Annual Top Films Lists
Through the Looking Glass – the Top 50 American Indie Films of 2019: Picks #10 to #6
#10. Shane Carruth’s The Modern Ocean
Much to our surprise and delight, when it was announced that thesps Anne Hathaway, Keanu Reeves, Daniel Radcliffe, Chloe Grace Moretz, Tom Holland, Asa Butterfield, Jeff Goldblum and Abraham Attah were lining up to join Primer and Upstream Color (interview here) swiss army knife of a filmmaker third feature film, it confirmed what plenty of us folk already knew: Shane Carruth‘s is a genius….and a little bit of an enigma. Shrouded in is this even happening mystery since the news dropped in 2015, we know that Carruth has been keeping busy (he recently helped David Lowery on A Ghost Story) but there has been nothing but silence on this one. Described as a story that revolves around vengeance and the fierce competition for valuable shipping routes and priceless materials that converge in a spectacular battle on the rolling decks of behemoth cargo ships, The Modern Ocean is indeed conceptually large in scope. The gap between first and second film was close to a decade long, here’s hoping that this sails off in production this year.
#9. Kirsten Dunst’s The Bell Jar
Production was supposed to commence in early 2017, but with other roles and life commitments, Kirsten Dunst’s directorial debut has had to wait. With two shorts under her belt as a filmmaker, Dunst once had the likes of Patricia Arquette, Bel Powley, Stacy Martin, Dakota Fanning and Jesse Plemons ready to go for the film adaptation of Sylvia Plath’s The Bell Jar. Perhaps the project is put on hold, but we’re nonetheless itching to see this on the big screen.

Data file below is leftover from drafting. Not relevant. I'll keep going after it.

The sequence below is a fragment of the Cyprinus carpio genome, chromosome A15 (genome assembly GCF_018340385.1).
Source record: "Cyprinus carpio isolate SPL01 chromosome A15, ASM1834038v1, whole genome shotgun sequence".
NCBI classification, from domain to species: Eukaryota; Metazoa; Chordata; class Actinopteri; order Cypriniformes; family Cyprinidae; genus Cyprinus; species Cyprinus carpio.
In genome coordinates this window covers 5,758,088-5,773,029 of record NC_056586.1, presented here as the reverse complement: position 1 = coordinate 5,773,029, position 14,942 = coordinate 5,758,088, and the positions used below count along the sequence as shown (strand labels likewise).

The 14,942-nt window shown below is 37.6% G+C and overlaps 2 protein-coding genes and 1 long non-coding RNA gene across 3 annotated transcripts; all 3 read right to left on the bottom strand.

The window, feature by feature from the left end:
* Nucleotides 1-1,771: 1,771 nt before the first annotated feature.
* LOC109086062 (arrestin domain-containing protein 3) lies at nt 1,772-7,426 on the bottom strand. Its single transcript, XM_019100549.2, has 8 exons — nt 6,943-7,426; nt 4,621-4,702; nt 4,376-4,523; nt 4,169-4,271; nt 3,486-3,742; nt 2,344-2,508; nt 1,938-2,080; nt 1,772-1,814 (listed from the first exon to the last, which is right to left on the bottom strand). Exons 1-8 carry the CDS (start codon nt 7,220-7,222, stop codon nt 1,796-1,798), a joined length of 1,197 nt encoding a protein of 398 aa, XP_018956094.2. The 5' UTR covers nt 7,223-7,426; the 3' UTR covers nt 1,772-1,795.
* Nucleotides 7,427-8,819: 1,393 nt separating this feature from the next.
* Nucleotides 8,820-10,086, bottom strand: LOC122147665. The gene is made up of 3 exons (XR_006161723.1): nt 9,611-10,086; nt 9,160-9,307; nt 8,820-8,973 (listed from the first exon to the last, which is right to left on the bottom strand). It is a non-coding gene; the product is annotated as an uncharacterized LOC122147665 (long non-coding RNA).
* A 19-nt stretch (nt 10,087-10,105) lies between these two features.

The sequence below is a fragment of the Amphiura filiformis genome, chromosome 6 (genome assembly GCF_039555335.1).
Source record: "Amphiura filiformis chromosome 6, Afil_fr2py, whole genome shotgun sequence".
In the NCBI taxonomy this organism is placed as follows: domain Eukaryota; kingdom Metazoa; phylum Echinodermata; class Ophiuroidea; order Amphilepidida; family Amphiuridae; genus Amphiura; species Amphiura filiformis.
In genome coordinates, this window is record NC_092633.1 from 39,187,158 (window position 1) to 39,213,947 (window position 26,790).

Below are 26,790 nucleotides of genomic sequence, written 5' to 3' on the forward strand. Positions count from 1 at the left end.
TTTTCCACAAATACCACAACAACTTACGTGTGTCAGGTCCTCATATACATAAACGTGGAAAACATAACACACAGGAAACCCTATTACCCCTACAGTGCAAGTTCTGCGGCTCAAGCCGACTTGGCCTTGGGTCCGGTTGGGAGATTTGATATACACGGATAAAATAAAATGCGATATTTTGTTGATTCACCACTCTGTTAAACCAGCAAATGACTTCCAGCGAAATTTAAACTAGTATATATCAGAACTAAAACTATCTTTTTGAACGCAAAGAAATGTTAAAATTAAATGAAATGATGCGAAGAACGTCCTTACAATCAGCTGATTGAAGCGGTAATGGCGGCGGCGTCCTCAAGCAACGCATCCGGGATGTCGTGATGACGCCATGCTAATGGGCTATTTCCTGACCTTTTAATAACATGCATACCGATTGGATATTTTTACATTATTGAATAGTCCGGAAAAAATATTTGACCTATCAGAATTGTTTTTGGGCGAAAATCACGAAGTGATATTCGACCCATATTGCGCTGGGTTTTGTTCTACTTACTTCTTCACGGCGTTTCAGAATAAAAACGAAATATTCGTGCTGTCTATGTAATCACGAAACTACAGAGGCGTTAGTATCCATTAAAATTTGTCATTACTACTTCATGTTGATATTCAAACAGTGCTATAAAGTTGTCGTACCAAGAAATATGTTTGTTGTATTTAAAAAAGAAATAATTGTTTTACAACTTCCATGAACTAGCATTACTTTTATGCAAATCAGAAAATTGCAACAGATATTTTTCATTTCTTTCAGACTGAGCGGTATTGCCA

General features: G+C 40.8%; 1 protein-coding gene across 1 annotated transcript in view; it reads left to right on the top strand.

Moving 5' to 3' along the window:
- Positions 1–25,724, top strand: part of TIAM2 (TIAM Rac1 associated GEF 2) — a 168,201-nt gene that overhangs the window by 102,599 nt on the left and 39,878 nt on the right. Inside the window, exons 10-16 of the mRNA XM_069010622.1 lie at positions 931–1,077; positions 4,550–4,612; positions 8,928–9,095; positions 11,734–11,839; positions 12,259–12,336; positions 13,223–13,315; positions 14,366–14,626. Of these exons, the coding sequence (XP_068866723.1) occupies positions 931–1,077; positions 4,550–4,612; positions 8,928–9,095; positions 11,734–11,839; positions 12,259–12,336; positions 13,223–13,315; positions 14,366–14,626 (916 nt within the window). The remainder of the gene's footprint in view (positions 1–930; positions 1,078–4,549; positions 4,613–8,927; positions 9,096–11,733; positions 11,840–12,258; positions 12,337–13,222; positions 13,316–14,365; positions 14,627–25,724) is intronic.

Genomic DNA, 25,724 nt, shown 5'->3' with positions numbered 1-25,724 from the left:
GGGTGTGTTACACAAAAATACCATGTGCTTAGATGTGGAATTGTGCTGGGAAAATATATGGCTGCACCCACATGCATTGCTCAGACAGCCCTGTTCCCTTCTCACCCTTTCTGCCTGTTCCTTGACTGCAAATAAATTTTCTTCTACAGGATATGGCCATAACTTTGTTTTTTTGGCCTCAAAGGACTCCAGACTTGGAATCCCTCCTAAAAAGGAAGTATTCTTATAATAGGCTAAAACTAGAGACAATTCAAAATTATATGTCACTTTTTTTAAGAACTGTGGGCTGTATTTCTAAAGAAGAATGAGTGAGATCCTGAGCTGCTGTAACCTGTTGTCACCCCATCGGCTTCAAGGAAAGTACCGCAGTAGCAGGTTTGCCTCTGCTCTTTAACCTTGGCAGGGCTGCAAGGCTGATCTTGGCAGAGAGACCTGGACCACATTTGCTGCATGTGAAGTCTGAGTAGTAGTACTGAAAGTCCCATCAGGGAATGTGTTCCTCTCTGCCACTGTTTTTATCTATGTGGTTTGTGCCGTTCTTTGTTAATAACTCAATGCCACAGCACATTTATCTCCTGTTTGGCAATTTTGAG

#8. Dee Rees’ An Uncivil War
Dee Rees will be right back in the saddle once all the Mudbound glory is settled this month. Signed up for one of two “competing” Gloria Steinem projects in the works (the other being Julie Taymor’s My Life on the Road), this March she’ll work begin filming on An Uncivil War (Carey Mulligan will topline the pic around a feminist activist and journalist Steinem, lawyer and activist Florynce Kennedy, and others to ratify the ERA, while conservative organizer Phyllis Schlafly advocates against it. The ERA was written to guarantee equal rights for all citizens regardless of sex, and although it passed both houses of Congress in 1972 and was submitted to the state legislatures for ratification, it fell short of enactment after receiving 35 of the necessary 38 state ratifications.
#7. Safdie Bros.’ Uncut Gems
Before they hit critical paydirt with Good Time, the Safdies (and let’s not forget co-scribe in filmmaker Ronald Bronstein) were hard at work with an A24, Scorsese, Scott Rudin backed thriller with Jonah Hill playing the central character in a story set in New York City’s Diamond District. We’re hoping that this Antwerp-esque sounding Uncut gems doesn’t get leap-frogged by their 48 Hours remake.
#6. Alex Ross Perry’s Her Smell
Hot off the presses post Sundance, it was announced that Elisabeth Moss and Alex Ross Perry are reteaming for an impressive third time. While a fall production start date still gives plenty of time for Jason Schwartzman to clear up his schedule, Her Smell sees Moss play Becky Something, a maniacally destructive punk rock star who pushes her relationships with bandmates, family and followers to the limit as she wages a years-long war against sobriety while attempting to re-engage the creativity that had once led her band to massive crossover success.